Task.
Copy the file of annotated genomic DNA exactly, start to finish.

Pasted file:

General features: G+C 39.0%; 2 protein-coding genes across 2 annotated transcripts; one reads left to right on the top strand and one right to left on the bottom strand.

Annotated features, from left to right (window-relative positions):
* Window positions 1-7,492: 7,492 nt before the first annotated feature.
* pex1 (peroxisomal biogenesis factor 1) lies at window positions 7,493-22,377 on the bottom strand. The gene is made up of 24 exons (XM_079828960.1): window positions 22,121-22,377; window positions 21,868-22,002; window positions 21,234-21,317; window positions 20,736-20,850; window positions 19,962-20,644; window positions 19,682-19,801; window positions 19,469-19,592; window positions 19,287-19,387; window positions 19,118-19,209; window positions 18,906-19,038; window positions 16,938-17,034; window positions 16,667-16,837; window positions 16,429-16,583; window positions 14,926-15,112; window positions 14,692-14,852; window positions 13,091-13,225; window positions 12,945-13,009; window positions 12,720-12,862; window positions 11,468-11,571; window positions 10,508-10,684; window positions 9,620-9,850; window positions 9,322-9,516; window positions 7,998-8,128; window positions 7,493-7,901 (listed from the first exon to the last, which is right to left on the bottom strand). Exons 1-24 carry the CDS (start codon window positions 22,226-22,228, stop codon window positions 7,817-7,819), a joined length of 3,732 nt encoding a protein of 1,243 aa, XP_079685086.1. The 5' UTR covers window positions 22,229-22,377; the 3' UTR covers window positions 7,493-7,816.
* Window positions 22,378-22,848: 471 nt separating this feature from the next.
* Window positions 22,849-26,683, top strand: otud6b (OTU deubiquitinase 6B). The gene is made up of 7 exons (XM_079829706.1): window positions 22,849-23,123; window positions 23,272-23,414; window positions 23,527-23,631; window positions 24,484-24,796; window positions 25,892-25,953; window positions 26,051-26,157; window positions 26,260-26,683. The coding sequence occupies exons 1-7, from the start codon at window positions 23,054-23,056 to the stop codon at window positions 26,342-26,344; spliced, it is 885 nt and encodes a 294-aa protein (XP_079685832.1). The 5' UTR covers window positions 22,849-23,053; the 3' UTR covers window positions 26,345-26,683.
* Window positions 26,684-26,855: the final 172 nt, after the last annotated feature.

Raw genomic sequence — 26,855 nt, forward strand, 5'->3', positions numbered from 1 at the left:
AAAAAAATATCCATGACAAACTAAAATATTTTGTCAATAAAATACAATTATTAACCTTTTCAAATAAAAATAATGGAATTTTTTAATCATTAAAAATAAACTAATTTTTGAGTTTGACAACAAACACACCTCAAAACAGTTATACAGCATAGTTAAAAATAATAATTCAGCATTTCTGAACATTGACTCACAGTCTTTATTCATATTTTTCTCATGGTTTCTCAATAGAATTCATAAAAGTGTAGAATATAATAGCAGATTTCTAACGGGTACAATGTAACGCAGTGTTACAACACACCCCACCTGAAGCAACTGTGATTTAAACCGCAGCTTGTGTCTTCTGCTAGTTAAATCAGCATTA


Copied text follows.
General features: G+C 39.0%; 2 protein-coding genes across 2 annotated transcripts; one reads left to right on the top strand and one right to left on the bottom strand.

Annotated features, from left to right (window-relative positions):
* Window positions 1-7,492: 7,492 nt before the first annotated feature.
* pex1 (peroxisomal biogenesis factor 1) lies at window positions 7,493-22,377 on the bottom strand. The gene is made up of 24 exons (XM_079828960.1): window positions 22,121-22,377; window positions 21,868-22,002; window positions 21,234-21,317; window positions 20,736-20,850; window positions 19,962-20,644; window positions 19,682-19,801; window positions 19,469-19,592; window positions 19,287-19,387; window positions 19,118-19,209; window positions 18,906-19,038; window positions 16,938-17,034; window positions 16,667-16,837; window positions 16,429-16,583; window positions 14,926-15,112; window positions 14,692-14,852; window positions 13,091-13,225; window positions 12,945-13,009; window positions 12,720-12,862; window positions 11,468-11,571; window positions 10,508-10,684; window positions 9,620-9,850; window positions 9,322-9,516; window positions 7,998-8,128; window positions 7,493-7,901 (listed from the first exon to the last, which is right to left on the bottom strand). Exons 1-24 carry the CDS (start codon window positions 22,226-22,228, stop codon window positions 7,817-7,819), a joined length of 3,732 nt encoding a protein of 1,243 aa, XP_079685086.1. The 5' UTR covers window positions 22,229-22,377; the 3' UTR covers window positions 7,493-7,816.
* Window positions 22,378-22,848: 471 nt separating this feature from the next.
* Window positions 22,849-26,683, top strand: otud6b (OTU deubiquitinase 6B). The gene is made up of 7 exons (XM_079829706.1): window positions 22,849-23,123; window positions 23,272-23,414; window positions 23,527-23,631; window positions 24,484-24,796; window positions 25,892-25,953; window positions 26,051-26,157; window positions 26,260-26,683. The coding sequence occupies exons 1-7, from the start codon at window positions 23,054-23,056 to the stop codon at window positions 26,342-26,344; spliced, it is 885 nt and encodes a 294-aa protein (XP_079685832.1). The 5' UTR covers window positions 22,849-23,053; the 3' UTR covers window positions 26,345-26,683.
* Window positions 26,684-26,855: the final 172 nt, after the last annotated feature.

Raw genomic sequence — 26,855 nt, forward strand, 5'->3', positions numbered from 1 at the left:
AAAAAAATATCCATGACAAACTAAAATATTTTGTCAATAAAATACAATTATTAACCTTTTCAAATAAAAATAATGGAATTTTTTAATCATTAAAAATAAACTAATTTTTGAGTTTGACAACAAACACACCTCAAAACAGTTATACAGCATAGTTAAAAATAATAATTCAGCATTTCTGAACATTGACTCACAGTCTTTATTCATATTTTTCTCATGGTTTCTCAATAGAATTCATAAAAGTGTAGAATATAATAGCAGATTTCTAACGGGTACAATGTAACGCAGTGTTACAACACACCCCACCTGAAGCAACTGTGATTTAAACCGCAGCTTGTGTCTTCTGCTAGTTAAATCAGCATTA